Ramsey's Annals of Tennessee to the End of the Eighteenth Century (1853)



“Captain Stuart was much alarmed at his present situation, and from that moment resolved to make his escape or perish in the attempt. He privately communicated his design to Attakullakulla and told him that the thought of bearing arms against his countrymen harrowed his feelings, and he invoked his assistance to accomplish his release. The old warrior took him by the hand—told him he was his friend, and was fully apprised of the designs of his countrymen, and pledged his efforts to deliver him from danger. Attakullakulla claimed Captain Stuart as his prisoner, and resorted to stratagem to rescue him. He told the other Indians that he intended to go a hunting for a few days, and to take his prisoner with him. Accordingly they departed, accompanied by the warrior’s wife, his brother, and two soldiers. The distance to the frontier settlements was great, and the utmost expedition was necessary to prevent surprise from Indians pursuing them. Nine days and nights did they travel through a dreary wilderness, shaping their course by the sun and moon for Virginia. On the tenth they arrived at the banks of Holston’s river, where they fortunately fell in with a party of three hundred men, sent out by Colonel Bird for the relief of Fort Loudon. On the fourteenth day the captain reached Colonel Bird’s camp on the frontiers of Virginia. His faithful friend, Attakullakulla, was here loaded with presents and provisions, and sent back to protect the unhappy prisoners till they should be ransomed, and to exert his influence with the Cherokees for the restoration of peace.”

After Captain Stuart’s escape, he lost no time in concerting measures of relief to his garrison. An express was at once forwarded to the Governor of South-Carolina to inform him of the disaster at Fort Loudon, and of the designs of the enemy against Fort Prince George. The prisoners that had survived the hardships of hunger, disease and captivity, at Loudon, were ransomed and delivered up to the commanding officer at Fort Prince George.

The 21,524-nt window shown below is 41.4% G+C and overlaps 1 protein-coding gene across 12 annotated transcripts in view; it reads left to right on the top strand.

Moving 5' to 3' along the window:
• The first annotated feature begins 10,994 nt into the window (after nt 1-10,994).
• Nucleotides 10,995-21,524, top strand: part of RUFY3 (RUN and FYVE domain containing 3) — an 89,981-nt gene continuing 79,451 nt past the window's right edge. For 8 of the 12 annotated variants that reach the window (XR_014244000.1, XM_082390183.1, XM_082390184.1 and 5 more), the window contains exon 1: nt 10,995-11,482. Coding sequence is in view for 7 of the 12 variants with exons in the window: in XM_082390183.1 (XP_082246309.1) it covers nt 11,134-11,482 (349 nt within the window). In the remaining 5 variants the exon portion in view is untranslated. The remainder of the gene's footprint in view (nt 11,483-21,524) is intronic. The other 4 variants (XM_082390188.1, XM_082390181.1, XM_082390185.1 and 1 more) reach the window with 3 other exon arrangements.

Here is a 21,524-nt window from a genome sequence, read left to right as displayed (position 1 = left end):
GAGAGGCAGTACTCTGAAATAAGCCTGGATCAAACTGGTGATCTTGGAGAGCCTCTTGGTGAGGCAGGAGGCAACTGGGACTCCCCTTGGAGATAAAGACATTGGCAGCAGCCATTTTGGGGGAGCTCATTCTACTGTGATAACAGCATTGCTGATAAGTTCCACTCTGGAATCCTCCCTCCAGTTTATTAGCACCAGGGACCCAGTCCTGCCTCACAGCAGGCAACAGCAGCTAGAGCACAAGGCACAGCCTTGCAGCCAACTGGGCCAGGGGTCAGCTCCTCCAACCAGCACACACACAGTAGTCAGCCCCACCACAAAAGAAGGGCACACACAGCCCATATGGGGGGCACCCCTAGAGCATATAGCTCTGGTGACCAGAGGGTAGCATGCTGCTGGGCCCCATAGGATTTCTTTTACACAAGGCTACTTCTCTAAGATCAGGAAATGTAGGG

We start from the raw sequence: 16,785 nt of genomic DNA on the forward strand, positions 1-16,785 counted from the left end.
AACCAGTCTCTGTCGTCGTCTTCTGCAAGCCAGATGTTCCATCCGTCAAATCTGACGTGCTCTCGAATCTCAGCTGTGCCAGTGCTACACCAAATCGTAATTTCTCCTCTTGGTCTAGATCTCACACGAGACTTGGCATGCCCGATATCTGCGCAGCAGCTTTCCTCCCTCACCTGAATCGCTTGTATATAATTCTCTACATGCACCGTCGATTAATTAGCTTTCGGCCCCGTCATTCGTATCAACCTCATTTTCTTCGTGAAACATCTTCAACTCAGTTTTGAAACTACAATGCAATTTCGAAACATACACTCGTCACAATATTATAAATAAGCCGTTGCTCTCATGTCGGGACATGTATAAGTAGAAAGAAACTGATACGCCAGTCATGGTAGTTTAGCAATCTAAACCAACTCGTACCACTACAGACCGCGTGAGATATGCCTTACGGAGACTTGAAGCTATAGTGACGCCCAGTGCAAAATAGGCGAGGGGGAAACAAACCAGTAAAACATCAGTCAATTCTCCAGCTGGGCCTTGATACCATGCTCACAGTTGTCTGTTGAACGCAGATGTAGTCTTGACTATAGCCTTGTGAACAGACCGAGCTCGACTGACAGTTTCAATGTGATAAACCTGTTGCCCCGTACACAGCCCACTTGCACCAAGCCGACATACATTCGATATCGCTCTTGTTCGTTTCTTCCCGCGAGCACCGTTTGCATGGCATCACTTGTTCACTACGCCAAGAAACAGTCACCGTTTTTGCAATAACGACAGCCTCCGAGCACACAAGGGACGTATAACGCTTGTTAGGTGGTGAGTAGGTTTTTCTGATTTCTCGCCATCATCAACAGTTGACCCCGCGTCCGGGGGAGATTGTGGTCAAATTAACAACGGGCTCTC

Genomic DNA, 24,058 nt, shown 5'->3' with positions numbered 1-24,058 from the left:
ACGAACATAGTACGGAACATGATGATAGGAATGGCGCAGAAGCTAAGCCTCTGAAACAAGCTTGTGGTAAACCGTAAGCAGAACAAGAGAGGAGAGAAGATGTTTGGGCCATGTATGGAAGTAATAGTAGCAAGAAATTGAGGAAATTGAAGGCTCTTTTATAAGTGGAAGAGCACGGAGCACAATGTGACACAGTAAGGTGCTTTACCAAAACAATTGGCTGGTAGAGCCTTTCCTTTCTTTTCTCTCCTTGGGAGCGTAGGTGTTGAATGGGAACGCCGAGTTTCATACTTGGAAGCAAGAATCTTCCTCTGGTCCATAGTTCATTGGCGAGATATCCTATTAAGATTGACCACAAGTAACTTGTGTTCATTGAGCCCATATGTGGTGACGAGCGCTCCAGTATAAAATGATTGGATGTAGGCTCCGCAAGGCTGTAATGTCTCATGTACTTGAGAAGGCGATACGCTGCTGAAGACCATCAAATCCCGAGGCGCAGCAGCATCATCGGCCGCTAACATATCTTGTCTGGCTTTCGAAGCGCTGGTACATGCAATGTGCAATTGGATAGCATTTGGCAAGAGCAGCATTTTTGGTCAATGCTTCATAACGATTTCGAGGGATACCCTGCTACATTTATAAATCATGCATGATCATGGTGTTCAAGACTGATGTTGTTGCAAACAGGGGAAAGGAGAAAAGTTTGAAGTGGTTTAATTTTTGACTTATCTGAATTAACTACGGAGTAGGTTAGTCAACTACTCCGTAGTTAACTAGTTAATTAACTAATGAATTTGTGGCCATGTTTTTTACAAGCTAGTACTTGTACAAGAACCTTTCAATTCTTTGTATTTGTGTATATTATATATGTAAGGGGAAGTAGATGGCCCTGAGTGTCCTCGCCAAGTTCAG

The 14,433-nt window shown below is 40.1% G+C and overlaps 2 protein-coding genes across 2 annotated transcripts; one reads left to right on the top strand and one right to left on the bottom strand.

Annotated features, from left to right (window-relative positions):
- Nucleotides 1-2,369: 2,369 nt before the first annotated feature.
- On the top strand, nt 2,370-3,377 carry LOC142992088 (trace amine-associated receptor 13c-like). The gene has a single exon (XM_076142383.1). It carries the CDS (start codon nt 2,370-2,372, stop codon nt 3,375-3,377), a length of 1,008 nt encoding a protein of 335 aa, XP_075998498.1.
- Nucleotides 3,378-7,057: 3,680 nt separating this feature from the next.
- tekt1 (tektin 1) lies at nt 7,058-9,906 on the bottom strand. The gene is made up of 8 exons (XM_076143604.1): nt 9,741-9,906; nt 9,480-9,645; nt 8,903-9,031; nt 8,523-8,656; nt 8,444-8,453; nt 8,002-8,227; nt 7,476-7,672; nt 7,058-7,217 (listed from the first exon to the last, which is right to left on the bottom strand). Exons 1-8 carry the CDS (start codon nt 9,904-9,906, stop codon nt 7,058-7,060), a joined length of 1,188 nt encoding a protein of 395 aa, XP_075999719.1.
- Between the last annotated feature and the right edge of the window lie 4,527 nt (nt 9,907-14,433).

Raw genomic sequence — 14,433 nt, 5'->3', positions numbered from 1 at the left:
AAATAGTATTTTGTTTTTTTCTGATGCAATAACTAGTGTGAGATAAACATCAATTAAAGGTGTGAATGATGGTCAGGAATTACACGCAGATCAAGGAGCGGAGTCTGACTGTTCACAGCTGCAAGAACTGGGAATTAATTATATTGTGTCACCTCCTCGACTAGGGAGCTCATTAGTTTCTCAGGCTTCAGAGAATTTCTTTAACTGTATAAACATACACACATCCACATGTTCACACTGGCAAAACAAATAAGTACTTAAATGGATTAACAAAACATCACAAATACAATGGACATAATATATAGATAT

This account of the siege and capitulation of Fort Loudon, and of the attack upon the retiring garrison, has been copied or condensed from “Hewitt’s Historical Account of South-Carolina and Georgia,” as republished in the valuable historical collection of Carroll. Being written in 1779, soon after the transactions which it relates took place, Hewitt’s work is considered authentic, and may be fully relied on as being generally correct. Still in some of the details other historians differ from him. One of them gives another version of the assault upon the camp the morning after the evacuation of the fort. Haywood says: “At this place, about day-break, the Indians fell upon and destroyed the whole troop, men, women and children, except three men,

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